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# Re: [Phys-l] A ball at the center of a planet

We'd also need to know if the ball has homogeneous elastic properties and, most important of all, perhaps, is the ball subject to any forces other than gravity at either location?

John Mallinckrodt
Cal Poly Pomona

On Oct 4, 2010, at 9:26 AM, LaMontagne, Bob wrote:

I think we need the problem to be defined a little better. Does solid include "deformable". If so, how is the radius measured, i.e., along a radius from the center of the earth, tangent to it, an average, etc....?

Bob at PC

-----Original Message-----
From: phys-l-bounces@carnot.physics.buffalo.edu [mailto:phys-l-
bounces@carnot.physics.buffalo.edu] On Behalf Of William Robertson
Sent: Monday, October 04, 2010 11:05 AM
To: Forum for Physics Educators
Subject: Re: [Phys-l] A ball at the center of a planet

Ummmm.... trick question? Because of tidal forces, the ball is not
truly a sphere at the surface of the planet. Or if the ball is a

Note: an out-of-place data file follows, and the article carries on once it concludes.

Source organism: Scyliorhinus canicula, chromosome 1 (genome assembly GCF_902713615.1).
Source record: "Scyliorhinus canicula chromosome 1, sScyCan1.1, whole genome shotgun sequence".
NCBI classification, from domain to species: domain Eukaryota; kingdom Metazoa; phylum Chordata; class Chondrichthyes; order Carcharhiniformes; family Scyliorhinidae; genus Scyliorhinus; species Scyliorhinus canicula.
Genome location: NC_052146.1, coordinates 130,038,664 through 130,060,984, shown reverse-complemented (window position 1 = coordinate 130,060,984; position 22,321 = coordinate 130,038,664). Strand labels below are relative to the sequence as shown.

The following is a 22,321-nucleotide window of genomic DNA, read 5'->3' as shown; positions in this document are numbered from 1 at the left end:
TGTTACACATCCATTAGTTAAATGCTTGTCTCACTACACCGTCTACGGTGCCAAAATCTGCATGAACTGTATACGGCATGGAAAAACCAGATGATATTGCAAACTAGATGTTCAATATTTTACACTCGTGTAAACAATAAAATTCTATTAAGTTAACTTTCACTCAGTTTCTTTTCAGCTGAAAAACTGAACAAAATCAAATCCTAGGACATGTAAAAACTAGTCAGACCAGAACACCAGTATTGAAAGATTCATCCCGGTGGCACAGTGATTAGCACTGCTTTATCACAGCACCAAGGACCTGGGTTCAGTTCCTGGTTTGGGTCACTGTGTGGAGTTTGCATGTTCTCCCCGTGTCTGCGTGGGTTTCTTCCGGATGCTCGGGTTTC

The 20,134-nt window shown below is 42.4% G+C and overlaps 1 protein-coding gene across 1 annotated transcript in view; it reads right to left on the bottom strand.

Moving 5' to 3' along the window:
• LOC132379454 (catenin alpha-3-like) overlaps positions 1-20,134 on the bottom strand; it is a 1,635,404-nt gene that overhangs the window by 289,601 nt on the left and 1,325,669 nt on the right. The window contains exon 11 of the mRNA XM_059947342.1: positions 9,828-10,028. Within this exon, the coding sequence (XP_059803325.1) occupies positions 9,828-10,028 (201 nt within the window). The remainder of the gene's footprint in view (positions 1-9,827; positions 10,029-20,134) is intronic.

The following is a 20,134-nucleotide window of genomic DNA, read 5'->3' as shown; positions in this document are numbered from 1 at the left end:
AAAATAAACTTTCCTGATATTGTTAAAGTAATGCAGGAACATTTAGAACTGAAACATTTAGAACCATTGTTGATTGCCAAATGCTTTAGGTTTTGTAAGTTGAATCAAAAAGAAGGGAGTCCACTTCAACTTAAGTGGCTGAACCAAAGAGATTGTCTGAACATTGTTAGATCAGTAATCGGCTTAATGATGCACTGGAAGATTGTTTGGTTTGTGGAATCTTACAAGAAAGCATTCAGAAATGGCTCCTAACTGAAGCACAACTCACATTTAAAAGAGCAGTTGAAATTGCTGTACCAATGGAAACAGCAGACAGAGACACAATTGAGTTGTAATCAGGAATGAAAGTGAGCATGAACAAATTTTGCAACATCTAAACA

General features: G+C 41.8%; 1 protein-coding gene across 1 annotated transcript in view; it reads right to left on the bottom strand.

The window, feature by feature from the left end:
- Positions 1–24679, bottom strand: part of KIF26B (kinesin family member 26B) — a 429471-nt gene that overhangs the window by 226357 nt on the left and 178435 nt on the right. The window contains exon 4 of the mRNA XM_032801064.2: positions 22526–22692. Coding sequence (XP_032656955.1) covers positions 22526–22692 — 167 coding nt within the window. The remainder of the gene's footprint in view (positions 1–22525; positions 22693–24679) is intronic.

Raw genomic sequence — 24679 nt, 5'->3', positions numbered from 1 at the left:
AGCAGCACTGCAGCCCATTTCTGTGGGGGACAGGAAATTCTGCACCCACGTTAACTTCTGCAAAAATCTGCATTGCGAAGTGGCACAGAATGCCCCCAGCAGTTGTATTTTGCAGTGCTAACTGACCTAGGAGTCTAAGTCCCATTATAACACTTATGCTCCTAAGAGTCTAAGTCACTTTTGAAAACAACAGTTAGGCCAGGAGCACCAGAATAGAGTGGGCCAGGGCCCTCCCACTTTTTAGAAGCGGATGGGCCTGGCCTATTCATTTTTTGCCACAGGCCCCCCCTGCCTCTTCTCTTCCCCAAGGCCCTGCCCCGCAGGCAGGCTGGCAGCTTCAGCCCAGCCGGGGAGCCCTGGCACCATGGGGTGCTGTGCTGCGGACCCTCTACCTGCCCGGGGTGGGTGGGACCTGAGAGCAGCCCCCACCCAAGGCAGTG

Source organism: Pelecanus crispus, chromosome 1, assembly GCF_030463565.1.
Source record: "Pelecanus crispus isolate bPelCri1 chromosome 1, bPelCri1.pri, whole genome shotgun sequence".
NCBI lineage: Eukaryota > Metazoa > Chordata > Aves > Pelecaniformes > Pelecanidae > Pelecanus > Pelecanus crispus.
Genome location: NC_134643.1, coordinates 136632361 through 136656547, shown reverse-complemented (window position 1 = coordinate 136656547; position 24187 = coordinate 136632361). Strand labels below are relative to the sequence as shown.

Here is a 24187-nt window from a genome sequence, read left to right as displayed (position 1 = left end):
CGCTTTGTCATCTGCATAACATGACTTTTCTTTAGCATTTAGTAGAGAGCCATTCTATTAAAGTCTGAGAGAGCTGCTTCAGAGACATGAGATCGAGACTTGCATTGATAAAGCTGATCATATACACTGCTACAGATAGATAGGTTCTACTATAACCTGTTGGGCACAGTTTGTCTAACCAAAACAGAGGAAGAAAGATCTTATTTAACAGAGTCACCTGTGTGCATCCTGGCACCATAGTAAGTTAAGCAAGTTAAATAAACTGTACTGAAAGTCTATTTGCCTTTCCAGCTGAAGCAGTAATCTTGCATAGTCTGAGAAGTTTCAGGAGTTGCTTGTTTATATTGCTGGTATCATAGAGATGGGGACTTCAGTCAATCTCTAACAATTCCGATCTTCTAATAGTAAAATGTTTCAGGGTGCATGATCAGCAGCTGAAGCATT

sphere at the surface, then the lack of tidal forces at the center
mean it won't be a sphere there. New to this listserv, so I figured my
first post ought to be something that's probably wrong. ;o)

Bill

William C. Robertson
Bill Robertson Science, Inc.
Stop Faking It! Finally Understanding Science So You Can Teach It.
Woodland Park, CO 80863

On Oct 4, 2010, at 8:43 AM, Fakhruddin, Hasan wrote:

Greetings folks!

Here is a question for your intellectual entertainment:

A solid rubber ball has a radius of r in vacuum at the surface of a
planet that is a solid uniform sphere. The ball is now placed in
vacuum at the center of the planet. Will the radius of the rubber
ball
(a) Increase
(B) Decrease
(C) Stay the same?

Thanks

~ Hasan Fakhruddin
Instructor of Physics
The Indiana Academy for Science, Mathematics, and Humanities
Ball State University
Muncie, IN 47306

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